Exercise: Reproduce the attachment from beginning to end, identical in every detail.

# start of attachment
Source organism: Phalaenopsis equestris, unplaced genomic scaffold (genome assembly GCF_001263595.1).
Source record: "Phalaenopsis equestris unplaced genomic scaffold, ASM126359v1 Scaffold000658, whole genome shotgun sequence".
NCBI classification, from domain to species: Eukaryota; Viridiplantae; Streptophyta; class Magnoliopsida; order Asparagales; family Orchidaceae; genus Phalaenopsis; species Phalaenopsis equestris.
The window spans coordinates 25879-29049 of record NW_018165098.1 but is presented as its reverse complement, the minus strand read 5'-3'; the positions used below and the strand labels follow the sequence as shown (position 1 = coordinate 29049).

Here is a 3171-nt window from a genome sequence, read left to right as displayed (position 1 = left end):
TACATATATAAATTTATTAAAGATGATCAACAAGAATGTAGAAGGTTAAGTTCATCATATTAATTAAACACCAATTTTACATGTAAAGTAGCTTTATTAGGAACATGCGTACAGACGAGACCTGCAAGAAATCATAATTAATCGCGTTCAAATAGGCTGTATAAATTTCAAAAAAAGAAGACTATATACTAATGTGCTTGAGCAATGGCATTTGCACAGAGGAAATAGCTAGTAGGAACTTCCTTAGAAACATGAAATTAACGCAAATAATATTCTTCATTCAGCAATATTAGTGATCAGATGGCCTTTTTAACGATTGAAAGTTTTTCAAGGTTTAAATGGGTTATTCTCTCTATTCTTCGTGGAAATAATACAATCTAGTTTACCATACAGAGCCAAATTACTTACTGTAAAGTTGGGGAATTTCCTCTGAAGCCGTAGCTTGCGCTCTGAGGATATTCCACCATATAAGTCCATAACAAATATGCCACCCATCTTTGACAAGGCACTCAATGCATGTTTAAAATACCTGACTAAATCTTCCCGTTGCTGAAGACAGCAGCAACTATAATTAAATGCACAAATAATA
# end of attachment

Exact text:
Source organism: Phalaenopsis equestris, unplaced genomic scaffold (genome assembly GCF_001263595.1).
Source record: "Phalaenopsis equestris unplaced genomic scaffold, ASM126359v1 Scaffold000658, whole genome shotgun sequence".
NCBI classification, from domain to species: Eukaryota; Viridiplantae; Streptophyta; class Magnoliopsida; order Asparagales; family Orchidaceae; genus Phalaenopsis; species Phalaenopsis equestris.
The window spans coordinates 25879-29049 of record NW_018165098.1 but is presented as its reverse complement, the minus strand read 5'-3'; the positions used below and the strand labels follow the sequence as shown (position 1 = coordinate 29049).

Here is a 3171-nt window from a genome sequence, read left to right as displayed (position 1 = left end):
TACATATATAAATTTATTAAAGATGATCAACAAGAATGTAGAAGGTTAAGTTCATCATATTAATTAAACACCAATTTTACATGTAAAGTAGCTTTATTAGGAACATGCGTACAGACGAGACCTGCAAGAAATCATAATTAATCGCGTTCAAATAGGCTGTATAAATTTCAAAAAAAGAAGACTATATACTAATGTGCTTGAGCAATGGCATTTGCACAGAGGAAATAGCTAGTAGGAACTTCCTTAGAAACATGAAATTAACGCAAATAATATTCTTCATTCAGCAATATTAGTGATCAGATGGCCTTTTTAACGATTGAAAGTTTTTCAAGGTTTAAATGGGTTATTCTCTCTATTCTTCGTGGAAATAATACAATCTAGTTTACCATACAGAGCCAAATTACTTACTGTAAAGTTGGGGAATTTCCTCTGAAGCCGTAGCTTGCGCTCTGAGGATATTCCACCATATAAGTCCATAACAAATATGCCACCCATCTTTGACAAGGCACTCAATGCATGTTTAAAATACCTGACTAAATCTTCCCGTTGCTGAAGACAGCAGCAACTATAATTAAATGCACAAATAATA